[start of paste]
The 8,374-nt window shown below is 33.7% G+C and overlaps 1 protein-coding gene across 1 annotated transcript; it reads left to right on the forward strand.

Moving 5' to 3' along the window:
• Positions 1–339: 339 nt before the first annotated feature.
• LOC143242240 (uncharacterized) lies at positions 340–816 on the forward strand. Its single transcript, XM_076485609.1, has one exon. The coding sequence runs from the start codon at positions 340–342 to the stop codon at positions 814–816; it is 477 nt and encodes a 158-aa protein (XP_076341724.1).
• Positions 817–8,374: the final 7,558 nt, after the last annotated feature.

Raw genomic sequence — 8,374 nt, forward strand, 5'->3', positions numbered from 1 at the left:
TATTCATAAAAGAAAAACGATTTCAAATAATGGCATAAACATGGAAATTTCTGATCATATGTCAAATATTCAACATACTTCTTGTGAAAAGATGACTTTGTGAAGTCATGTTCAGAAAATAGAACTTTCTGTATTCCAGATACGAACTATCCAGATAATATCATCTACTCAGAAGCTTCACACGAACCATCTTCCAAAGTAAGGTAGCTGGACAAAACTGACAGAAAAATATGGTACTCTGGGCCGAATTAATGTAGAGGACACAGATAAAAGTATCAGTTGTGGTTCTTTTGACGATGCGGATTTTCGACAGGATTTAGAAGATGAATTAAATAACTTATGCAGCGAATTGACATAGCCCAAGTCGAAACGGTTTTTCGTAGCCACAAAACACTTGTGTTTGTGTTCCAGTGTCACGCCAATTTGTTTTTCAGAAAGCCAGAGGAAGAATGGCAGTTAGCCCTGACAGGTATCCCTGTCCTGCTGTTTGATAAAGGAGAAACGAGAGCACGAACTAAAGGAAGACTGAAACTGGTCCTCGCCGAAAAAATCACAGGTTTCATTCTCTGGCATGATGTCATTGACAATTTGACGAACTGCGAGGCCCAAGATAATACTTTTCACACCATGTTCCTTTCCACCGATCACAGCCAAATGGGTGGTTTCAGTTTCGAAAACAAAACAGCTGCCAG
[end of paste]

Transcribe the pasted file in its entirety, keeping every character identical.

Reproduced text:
The 8,374-nt window shown below is 33.7% G+C and overlaps 1 protein-coding gene across 1 annotated transcript; it reads left to right on the forward strand.

Moving 5' to 3' along the window:
• Positions 1–339: 339 nt before the first annotated feature.
• LOC143242240 (uncharacterized) lies at positions 340–816 on the forward strand. Its single transcript, XM_076485609.1, has one exon. The coding sequence runs from the start codon at positions 340–342 to the stop codon at positions 814–816; it is 477 nt and encodes a 158-aa protein (XP_076341724.1).
• Positions 817–8,374: the final 7,558 nt, after the last annotated feature.

Raw genomic sequence — 8,374 nt, forward strand, 5'->3', positions numbered from 1 at the left:
TATTCATAAAAGAAAAACGATTTCAAATAATGGCATAAACATGGAAATTTCTGATCATATGTCAAATATTCAACATACTTCTTGTGAAAAGATGACTTTGTGAAGTCATGTTCAGAAAATAGAACTTTCTGTATTCCAGATACGAACTATCCAGATAATATCATCTACTCAGAAGCTTCACACGAACCATCTTCCAAAGTAAGGTAGCTGGACAAAACTGACAGAAAAATATGGTACTCTGGGCCGAATTAATGTAGAGGACACAGATAAAAGTATCAGTTGTGGTTCTTTTGACGATGCGGATTTTCGACAGGATTTAGAAGATGAATTAAATAACTTATGCAGCGAATTGACATAGCCCAAGTCGAAACGGTTTTTCGTAGCCACAAAACACTTGTGTTTGTGTTCCAGTGTCACGCCAATTTGTTTTTCAGAAAGCCAGAGGAAGAATGGCAGTTAGCCCTGACAGGTATCCCTGTCCTGCTGTTTGATAAAGGAGAAACGAGAGCACGAACTAAAGGAAGACTGAAACTGGTCCTCGCCGAAAAAATCACAGGTTTCATTCTCTGGCATGATGTCATTGACAATTTGACGAACTGCGAGGCCCAAGATAATACTTTTCACACCATGTTCCTTTCCACCGATCACAGCCAAATGGGTGGTTTCAGTTTCGAAAACAAAACAGCTGCCAG